That said, continues Doremus, “It’s clear the administration is no fan of the EPA and its mission, and it seems highly likely that the EPA budget will be cut severely. It’s also likely that under Trump, the EPA won’t be pushing states to do what they don’t want to do. We think of California as a progressive state, but that’s not completely the case when it comes to water. The San Joaquin Valley farmers are powerful, and they want the water. Senator Feinstein wants to give them that water, and it seems likely she’ll be able to deliver more to them.”
Doremus is particularly concerned that the present U.S. Congress will pass legislation that exempts Central Valley agriculture from the U.S. Endangered Species Act, a move that would strip environmentalists of one of their most effective legal weapons in their fight to protect and restore the Delta. But countering that possibility, she says, is a move underway in the California legislature that would make California’s Endangered Species Act as tough as its federal counterpart.
“Right now, the federal ESA is the stronger law, but SB 49 [sponsored by State senators Kevin de Leon and Henry Stern] would essentially make the state law equivalent,” Doremus says. “So if the feds cut back funding and enforcement on ESA issues, the strengthened state law could serve as a backstop. Congress may be able to preempt the state ESA, but it’s unclear they’d really want to do that.”
Kier describes the Delta as a “wicked problem,” which, as sociologists know, is a problem so complex, contradictory and resistant to amelioration that it is essentially unsolvable. “The question,” muses Kier, “is whether, under Trump, it goes from a wicked problem in the social or cultural sense to a wicked problem in the evil sense.”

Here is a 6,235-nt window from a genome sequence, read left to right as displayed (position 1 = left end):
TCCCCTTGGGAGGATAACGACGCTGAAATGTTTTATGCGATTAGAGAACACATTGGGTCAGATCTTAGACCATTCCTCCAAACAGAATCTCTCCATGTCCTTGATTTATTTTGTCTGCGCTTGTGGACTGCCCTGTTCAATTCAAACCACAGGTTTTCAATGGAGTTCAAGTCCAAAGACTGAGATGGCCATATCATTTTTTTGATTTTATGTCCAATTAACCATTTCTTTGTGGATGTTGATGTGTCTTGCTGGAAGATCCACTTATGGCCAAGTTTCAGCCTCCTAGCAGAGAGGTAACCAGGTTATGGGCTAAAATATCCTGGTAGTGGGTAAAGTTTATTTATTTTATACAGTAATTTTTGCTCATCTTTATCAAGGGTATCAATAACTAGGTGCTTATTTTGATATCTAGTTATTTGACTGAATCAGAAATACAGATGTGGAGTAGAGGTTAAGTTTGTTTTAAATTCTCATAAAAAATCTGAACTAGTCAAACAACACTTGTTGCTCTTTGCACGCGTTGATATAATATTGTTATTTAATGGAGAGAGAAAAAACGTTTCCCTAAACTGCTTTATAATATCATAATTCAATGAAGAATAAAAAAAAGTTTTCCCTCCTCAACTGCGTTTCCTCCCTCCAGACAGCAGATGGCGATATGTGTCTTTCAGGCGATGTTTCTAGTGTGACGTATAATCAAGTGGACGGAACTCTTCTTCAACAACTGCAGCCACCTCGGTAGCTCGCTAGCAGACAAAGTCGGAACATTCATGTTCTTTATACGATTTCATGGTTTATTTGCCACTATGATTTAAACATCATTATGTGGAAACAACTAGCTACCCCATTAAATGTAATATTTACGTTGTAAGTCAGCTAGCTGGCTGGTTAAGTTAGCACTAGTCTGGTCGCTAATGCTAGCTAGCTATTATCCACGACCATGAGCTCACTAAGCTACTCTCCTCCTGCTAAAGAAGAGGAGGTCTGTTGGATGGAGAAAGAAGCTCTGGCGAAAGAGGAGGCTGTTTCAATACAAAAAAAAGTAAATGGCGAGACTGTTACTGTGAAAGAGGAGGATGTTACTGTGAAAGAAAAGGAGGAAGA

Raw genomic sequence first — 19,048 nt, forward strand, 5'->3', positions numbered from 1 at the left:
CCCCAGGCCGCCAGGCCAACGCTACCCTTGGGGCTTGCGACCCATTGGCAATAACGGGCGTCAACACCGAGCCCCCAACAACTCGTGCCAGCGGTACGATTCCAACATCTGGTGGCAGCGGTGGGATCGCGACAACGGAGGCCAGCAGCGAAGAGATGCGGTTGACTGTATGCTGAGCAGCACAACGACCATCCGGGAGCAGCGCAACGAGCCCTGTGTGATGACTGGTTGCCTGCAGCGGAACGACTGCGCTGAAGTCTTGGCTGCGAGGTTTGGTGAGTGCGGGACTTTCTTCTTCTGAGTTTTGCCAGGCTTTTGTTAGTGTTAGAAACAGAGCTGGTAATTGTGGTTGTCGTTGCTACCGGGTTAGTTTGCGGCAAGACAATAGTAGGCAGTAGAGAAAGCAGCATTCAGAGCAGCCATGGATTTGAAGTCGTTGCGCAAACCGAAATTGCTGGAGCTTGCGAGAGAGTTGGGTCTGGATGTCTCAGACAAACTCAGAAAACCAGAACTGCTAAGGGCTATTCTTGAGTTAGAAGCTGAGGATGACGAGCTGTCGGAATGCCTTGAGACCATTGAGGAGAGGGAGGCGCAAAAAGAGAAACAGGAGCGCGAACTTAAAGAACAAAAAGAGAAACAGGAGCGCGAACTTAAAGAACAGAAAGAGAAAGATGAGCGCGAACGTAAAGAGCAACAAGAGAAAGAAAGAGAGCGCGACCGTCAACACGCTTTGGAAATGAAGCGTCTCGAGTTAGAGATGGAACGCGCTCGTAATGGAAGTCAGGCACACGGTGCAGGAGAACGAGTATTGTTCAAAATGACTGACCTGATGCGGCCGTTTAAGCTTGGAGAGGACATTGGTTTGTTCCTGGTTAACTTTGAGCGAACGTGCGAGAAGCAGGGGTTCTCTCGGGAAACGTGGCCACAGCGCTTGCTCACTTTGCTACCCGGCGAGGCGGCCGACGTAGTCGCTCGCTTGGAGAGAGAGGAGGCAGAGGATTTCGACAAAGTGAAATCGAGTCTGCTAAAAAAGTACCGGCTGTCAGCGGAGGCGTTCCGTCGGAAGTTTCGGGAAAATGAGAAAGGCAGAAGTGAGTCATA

Ted Grantham, an adjunct professor specializing in freshwater ecology, stream hydrology, and climate risk assessment at Cal’s Department of Environmental Science, Policy, and Management, agrees with Kier’s assessment that the Delta can never be made truly whole again.
“Part of the problem is funding,” he says. “For some reason the Bay-Delta never received the environmental funding that comparable estuaries have, such as Chesapeake Bay and Puget Sound. And of course, the proposed cuts we’re seeing coming out of the Trump administration are just going to compound the problem.”
But the bigger issues, says Grantham, are the unrelenting demands for water from powerful interests and the estuary’s fragmented and degraded ecology.
“When you look at the various plausible futures for the Bay-Delta, it’s safe to say it will never look like it did in the past, before all the reclamation, diversions and development started,” Grantham says. “Probably the best we can hope for is the preservation of certain ecosystem characteristics reminiscent of the estuary’s historical state. For example [UC Davis ichthyologist, a biologist who studies fish] Peter Moyle’s group suggests that there is an arc of habitats in the Suisun Marsh that seems fairly resistant to the changes the rest of the Bay-Delta has undergone. There are still some fairly robust native fish populations in those areas, and it may be best to concentrate our efforts in protecting and managing them in a thoughtful way.”